Pop culture obsessives writing for the pop culture obsessed.
Pop culture obsessives writing for the pop culture obsessed.

Sex & Drugs & Rock & Roll: “Doctor Doctor”

Illustration for article titled Sex & Drugs & Rock & Roll: “Doctor Doctor”
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Therapy itself is a kind of drug: Someone (preferably intelligent and insightful) spends an allotted amount of time listening to nothing but your problems and issues, and offers their own two cents, which you can then either take to heart, toss in the trash, or spit right back at them. For The Heathens, said person is the eternally underrated Griffin Dunne, who becomes as frustrated with Johnny Rock and the gang as we should be with Denis Leary’s rocky-as-hell series.

For weeks, many of you readers have emphasized that Sex & Drugs & Rock & Roll suffers from its half-hour format, failing to offer any substance or meditative drama in the wake of its ribald and vitriolic humor. You’re not wrong: What this show continues to lack is any depth, which couldn’t be more obvious in an episode like “Doctor Doctor”, where we spend a little over 20 minutes receiving myriad character profiles that pale by comparison to a pack of Fleer Ultra cards.

At least those came with stickers and gum.

No, “Doctor Doctor” checks in at a time when the show needs to keep building rather than slow itself down. At the end of last week’s episode, “What You Like Is In The Limo”, without a doubt the strongest of the five we’ve seen yet, there was an indication that perhaps Leary understood where this show might need to go. Gigi sideswiped Flash by overriding their initial agreement to kick out Johnny Rock after another misstep, leaving The Heathens unplugged in lieu of Gigi and the Assassins.

Everybody on? Good. Great. Grand. Wonderful!

Not so fast, though, as everyone’s back in another claustrophobic studio space—perhaps evidence of the show’s minimal budget, but still, they could get a little creative—griping, complaining, and biting each other’s heads off again, to comedic effect. The episode begins at the Center for Modern Therapeutic Studies, where Dunne, “a licensed psychiatrist who can prescribe any and all FDA-approved medication as well as medicinal herbs,” much to Rehab’s delight, speaks to each and every member.


Here’s an honest question: What else do we know about Rehab, other than the fact that he’s the quirky guy in the band who stays true to his name by obsessing over various drugs and what have you? Or Bam Bam, the heavyset drummer who of course has a problem sticking to healthy foods? Or Ava, who has apparently slept with everyone? Or Flash, who (un)naturally dies his hair to further hammer home the idea that he can’t act his own age? Hell, even Johnny regurgitates his own Dulli and Grohl joke again.

All “Doctor Doctor” does is prove the assembled paper-thin characters have zero clue who they are, what they can be, and even worse, what they can do. It’s reminiscent of the ending of Vanilla Sky, when an agitated Kurt Russell pleads that he’s real despite drawing a blank when Noah Taylor asks for the names of his two daughters. Pressed by Tech Support, the Heathens might explode—or, if we’re to take their actions here to heart, shrug it off and continue being dull and one-note.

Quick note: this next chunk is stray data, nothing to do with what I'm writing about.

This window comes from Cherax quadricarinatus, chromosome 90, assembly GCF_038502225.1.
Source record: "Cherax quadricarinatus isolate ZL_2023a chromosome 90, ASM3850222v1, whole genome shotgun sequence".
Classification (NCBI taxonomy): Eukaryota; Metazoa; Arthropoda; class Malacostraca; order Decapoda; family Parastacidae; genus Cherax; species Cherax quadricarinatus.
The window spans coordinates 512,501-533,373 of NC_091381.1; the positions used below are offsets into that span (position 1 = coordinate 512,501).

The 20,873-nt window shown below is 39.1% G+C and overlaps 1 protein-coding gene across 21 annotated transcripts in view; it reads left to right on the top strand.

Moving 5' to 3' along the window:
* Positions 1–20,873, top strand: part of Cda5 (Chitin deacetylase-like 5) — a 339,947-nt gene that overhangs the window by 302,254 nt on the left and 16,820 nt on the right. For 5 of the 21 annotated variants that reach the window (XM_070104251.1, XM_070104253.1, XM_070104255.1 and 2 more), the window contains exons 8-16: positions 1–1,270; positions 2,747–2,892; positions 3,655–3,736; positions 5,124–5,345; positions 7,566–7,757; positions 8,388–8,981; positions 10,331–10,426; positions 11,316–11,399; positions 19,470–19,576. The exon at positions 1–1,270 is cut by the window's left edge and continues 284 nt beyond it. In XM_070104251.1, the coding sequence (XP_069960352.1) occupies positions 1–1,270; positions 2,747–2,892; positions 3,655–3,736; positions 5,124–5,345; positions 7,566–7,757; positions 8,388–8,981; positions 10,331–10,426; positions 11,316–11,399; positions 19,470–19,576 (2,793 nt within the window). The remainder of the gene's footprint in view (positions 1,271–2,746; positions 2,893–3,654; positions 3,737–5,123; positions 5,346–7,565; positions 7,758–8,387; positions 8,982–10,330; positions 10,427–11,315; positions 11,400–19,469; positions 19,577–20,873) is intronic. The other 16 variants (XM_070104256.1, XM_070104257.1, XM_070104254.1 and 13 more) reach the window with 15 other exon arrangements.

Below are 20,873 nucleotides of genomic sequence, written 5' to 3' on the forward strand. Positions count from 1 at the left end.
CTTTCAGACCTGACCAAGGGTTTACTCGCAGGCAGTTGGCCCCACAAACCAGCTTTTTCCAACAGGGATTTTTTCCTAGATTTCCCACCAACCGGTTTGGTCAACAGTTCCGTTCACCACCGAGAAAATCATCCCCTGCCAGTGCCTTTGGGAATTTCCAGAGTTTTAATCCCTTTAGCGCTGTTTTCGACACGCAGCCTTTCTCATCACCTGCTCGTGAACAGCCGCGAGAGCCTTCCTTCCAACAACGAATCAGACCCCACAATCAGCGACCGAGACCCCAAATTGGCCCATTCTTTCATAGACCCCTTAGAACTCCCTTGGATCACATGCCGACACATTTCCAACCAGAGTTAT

Take, for example, the way Ava or Johnny Rock crap on Dunne’s therapy. After a few of the members contend they might benefit from a little democracy and empathy, Ava shuts it down, shouting the true thesis of their outfit: “This is a dictatorship on the verge of a military coup because that’s how rock ‘n’ roll bands work.” Later, Johnny insists that “great bands are full of talented people and most talented people are vain, egomaniacal, insecure assholes.” In other words, this was all just one big runaround.

Again, it’s the half-hour format. Because even amid all the admittedly funny one-liners (Bam Bam: “I like salmon. I know that’s weird, not that fattening, but if you eat the whole thing…”) or the clever back-and-forth dialogue (see: The Steve McQueen Argument), Leary still feels inclined to shoehorn drama into the episode. For instance, Gigi’s quiet times with Dunne, in which she “tearfully” admits, “I’m afraid all the time and I don’t think anyone in the band knows that.” No time for tears, Dr. Jones!


Sadly, in the context of a 22-minute episode overwhelmed with grouchy comedy, a moment like that will always come across as cheap and fatty and unnecessary, even if it’s probably what this series needs more of in the long run. At least, if it’s going to be anything more than a guilty pleasure that nostalgic rock ‘n’ rollers can snort up for a few weeks each summer. Hey, maybe that’s all Leary wants in the end: a platform where he can weep and moan and spit out his aching frustrations.

It’s addicting, sure, but who’s gonna keep listening?

Stray observations

  • Rest assured, Rehab truly owns his name. He’s been to five detox centers!
  • It only took the episode 19 seconds to acknowledge it was riffing on Metallica’s Some Kind Of Monster. ::golf clap::
  • Ava on Steven Tyler’s lips: “It’s like he’s wearing a vagina on his face.”
  • Shots fired (part deux): “I don’t look like Claire Danes, but I look ugly when I cry,” Gigi insists.
  • That pizza delivery guy better add his one-liner to his reel: “It’s a pizza, man. Not a bag of blow.”
  • Gigi on Ava’s ukulele: “I hate that goddamn midget Game of Thrones guitar.” Flame on, SJWs.
  • Anyone else prefer to see a spin-off series with Griffin Dunne, instead?